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The Case for Reloading While Rebuilding

Why not reload for another year?

NBA: Memphis Grizzlies at Golden State Warriors Kyle Terada-USA TODAY Sports

The Memphis Grizzlies are in a peculiar situation coming into this free agency period. The team finished the year ultimately underachieving with the talent on the roster, but at the same timebthey would have had a realistically difficult time knocking off the top teams in the West regardless. Now, the biggest question becomes where does the team spend its money?

Our own Kevin Haswell made the case yesterday about a youth movement beginning in Memphis. He wanted to let Tony Allen and Zach Randolph go and, instead, build around the young guys for the future. It was a well-written and well-argued piece, but I will feature a counter argument to his overall conclusion. It will show how Memphis can think long term roster rebuild while also not having to give up their free agents and core team culture in the process.

If you have read any of my articles before, you know that I am a wholehearted believer in teams rebuilding around young assets while changing their styles to the new Spray N Pray era of today’s game. However, Memphis does not have that luxury of building around dominant early draft picks and collecting assets (such as the 76ers). Outside of a complete blowup by trading Marc Gasol (I don’t think Memphis would get a big enough return anyway), the Grizzlies are handcuffed to this roster construct for at least another year or so. Let’s break it down.

The main goal of any rebuild is creating enough cap room and building assets for a long-term goal. Achieving this does not have to result in trading away big pieces and letting major players go in free agency instantly. It all depends on how the players’ contracts set the roster up for the future.

Depending on the reputation of the player, contract length is as important, if not more important, than the value of the contract itself (such as the one-year deals used with Kevin Durant and Lebron James). A team’s ability to get out of contracts that do not work out is crucial. With this in mind, Memphis can restructure themselves for a rebuild while at the same time reloading with similar pieces for another year.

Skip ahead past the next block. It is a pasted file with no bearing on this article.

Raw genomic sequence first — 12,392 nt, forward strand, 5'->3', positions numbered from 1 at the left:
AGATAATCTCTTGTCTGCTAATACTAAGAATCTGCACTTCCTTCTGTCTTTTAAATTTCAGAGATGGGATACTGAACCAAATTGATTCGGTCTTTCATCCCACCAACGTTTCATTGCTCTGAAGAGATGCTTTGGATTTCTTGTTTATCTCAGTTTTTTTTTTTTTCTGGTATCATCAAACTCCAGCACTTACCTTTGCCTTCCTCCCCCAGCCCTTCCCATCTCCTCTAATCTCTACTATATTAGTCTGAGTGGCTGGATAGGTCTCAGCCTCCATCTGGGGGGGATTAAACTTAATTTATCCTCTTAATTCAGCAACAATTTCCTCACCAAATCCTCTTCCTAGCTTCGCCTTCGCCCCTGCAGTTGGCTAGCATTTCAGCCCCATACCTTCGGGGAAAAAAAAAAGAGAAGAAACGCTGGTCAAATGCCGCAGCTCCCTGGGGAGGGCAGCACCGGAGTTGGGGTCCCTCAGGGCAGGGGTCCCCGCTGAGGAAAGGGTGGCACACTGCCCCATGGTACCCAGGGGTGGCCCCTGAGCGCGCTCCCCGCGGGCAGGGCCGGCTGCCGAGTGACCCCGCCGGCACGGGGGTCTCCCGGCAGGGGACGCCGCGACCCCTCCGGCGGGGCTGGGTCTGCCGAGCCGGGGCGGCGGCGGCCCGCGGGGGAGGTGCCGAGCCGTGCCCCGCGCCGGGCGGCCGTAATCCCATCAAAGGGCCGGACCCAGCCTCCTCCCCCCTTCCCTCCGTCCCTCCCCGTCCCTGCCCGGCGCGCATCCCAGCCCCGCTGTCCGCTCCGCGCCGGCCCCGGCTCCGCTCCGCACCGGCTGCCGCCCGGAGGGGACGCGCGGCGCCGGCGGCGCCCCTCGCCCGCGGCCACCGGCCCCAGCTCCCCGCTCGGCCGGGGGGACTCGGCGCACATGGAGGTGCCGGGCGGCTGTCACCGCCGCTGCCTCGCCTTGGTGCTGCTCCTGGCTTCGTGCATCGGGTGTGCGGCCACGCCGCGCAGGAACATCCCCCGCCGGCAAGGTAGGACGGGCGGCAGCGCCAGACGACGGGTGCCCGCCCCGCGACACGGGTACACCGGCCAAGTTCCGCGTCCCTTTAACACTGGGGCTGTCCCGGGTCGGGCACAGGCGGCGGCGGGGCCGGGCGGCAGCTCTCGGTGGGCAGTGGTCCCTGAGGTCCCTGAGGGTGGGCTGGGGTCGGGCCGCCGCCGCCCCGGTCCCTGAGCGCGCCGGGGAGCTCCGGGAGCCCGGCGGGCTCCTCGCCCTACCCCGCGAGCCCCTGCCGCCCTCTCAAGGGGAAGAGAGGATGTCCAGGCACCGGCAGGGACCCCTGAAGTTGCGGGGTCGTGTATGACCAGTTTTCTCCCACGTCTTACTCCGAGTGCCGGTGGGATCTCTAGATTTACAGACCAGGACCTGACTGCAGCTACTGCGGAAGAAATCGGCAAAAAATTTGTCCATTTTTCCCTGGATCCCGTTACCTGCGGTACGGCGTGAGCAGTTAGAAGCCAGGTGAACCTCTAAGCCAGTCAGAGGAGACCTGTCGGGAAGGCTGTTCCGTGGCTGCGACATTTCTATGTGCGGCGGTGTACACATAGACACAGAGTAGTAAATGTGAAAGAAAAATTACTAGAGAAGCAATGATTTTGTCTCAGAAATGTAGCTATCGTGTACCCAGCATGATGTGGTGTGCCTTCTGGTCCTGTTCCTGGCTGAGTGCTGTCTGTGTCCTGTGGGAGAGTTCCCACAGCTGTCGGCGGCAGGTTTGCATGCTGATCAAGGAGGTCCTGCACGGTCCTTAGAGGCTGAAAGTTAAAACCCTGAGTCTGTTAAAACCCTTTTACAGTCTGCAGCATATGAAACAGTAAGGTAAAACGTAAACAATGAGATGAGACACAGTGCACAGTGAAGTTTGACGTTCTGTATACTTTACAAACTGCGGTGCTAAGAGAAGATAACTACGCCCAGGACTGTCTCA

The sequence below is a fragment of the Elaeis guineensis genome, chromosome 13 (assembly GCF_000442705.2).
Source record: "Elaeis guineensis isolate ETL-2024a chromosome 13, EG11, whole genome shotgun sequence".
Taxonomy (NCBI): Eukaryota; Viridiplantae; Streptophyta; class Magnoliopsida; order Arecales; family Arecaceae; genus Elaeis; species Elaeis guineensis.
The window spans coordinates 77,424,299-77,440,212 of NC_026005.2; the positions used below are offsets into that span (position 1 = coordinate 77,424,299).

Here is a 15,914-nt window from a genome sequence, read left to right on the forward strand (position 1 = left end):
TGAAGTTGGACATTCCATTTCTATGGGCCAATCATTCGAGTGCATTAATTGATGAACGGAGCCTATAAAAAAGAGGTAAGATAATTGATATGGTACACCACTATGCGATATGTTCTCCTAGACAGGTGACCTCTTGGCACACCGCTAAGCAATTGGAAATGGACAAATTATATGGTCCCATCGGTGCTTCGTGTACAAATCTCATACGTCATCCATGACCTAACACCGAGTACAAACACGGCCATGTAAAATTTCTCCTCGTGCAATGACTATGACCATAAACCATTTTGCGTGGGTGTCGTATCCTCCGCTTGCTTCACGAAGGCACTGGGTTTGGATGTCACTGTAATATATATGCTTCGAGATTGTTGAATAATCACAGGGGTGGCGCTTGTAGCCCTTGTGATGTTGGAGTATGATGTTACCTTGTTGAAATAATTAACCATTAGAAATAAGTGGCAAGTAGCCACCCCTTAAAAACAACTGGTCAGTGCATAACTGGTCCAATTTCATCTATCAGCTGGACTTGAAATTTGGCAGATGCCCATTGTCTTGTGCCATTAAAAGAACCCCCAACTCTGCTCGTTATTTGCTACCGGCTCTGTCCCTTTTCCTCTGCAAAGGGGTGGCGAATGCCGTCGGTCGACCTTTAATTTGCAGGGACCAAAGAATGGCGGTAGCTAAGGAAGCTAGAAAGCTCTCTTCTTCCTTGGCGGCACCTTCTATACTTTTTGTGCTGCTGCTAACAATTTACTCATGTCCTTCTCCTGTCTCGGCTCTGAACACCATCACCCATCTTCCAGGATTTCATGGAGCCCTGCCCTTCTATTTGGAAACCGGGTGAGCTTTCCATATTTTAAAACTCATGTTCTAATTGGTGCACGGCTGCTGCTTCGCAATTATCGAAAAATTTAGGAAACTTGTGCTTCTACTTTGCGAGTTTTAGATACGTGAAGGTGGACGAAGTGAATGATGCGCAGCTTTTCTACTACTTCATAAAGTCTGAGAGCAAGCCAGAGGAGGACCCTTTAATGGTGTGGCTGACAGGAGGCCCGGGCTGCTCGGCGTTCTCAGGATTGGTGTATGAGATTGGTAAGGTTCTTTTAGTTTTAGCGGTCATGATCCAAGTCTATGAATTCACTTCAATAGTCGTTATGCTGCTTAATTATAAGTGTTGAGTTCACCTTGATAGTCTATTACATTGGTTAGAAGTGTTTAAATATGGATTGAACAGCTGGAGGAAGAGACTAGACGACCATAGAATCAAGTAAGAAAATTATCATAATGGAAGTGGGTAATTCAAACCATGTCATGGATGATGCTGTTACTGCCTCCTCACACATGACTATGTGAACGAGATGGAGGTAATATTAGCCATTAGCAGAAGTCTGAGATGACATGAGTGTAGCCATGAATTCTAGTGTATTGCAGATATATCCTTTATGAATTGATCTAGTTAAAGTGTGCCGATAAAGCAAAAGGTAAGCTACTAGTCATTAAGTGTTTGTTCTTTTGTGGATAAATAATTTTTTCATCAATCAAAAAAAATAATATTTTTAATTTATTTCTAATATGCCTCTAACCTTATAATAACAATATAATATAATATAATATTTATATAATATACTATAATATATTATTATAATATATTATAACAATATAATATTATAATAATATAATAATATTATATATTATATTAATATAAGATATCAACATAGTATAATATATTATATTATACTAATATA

NBA: Playoffs-San Antonio Spurs at Memphis Grizzlies Nelson Chenault-USA TODAY Sports

The current roster construction is not ideal for the Grizzlies, and it will take some years for it to work itself out. Last summer’s spike in salary cap made a few general managers, Chris Wallace in the center, break out the checkbooks with no regard. Unfortunately, we saw that all too well with the Chandler Parsons deal, along with Luol Deng and Timofey Mozgov with the Lakers and even Joakim Noah with the Knicks. All of these long-term deals have been a thorn in the side of the teams’ roster flexibility.

This abomination of a contract, in an ill-fated way, is the main reason the team should run it back one more time with the pieces from last year. Until some team takes this deal off the Grizzlies books (which is highly unlikely) or it expires on its own in 2020, the rebuild and youth movement won’t be able to really start. The goal from here on out should be shorter contracts that give the front office an escape route if the deal goes south. The team may not have an option but to start this trend this free agency period.

As Memphis faithful know by now, Tony Allen, Zach Randolph, JaMychal Green (Restricted), and Vince Carter are all free agents this summer. Another fact well known is that the Grizzlies do not have much cap room to work with in free agency. With that to consider, there just will not be enough money to go around to all pay all four free agents what they want and still stay under the luxury tax. With Vince Carter most likely going to a team closer to a ring, the challenge will be to balance the other three.

It was reported that Tony Allen will only be offered the veteran’s minimum from the Grizzlies, so it will be interesting to see what other front offices value TA’s services. I believe Zach Randolph will be back no matter what. He recently joked about a “super team” being started in Memphis. Z-Bo knows where he belongs.

As for JaMychal Green, this is where the bulk of the money should go if possible. He is a young, athletic big man and demand has never been higher. Teams with cap room will probably be driving up players’ prices like we saw with Tyler Johnson and Allen Crabbe last summer. Depending on how his value compares to other big man free agents on the board, Memphis will need to try their best to match other offers that teams put out. Short or cheap deals, if possible, are key for all three of these new potential contracts. It will go a long way down the road.

All in all, it would be absolutely ideal to keep JaM, TA, and Z-Bo. Run it back with last year’s team and see what happens. The city will get behind this team, no matter what, like we saw all last season. Maybe Parsons can contribute at some point while he’s there and maybe he won’t, but the thought of running last year back again and fighting for a playoff berth sounds better than a rebuild.

A roster rebuild needs to happen eventually, but without much flexibility, bringing the Core Four back and going for another playoff run would be the best offseason formula for, not just the team, but for the city of Memphis.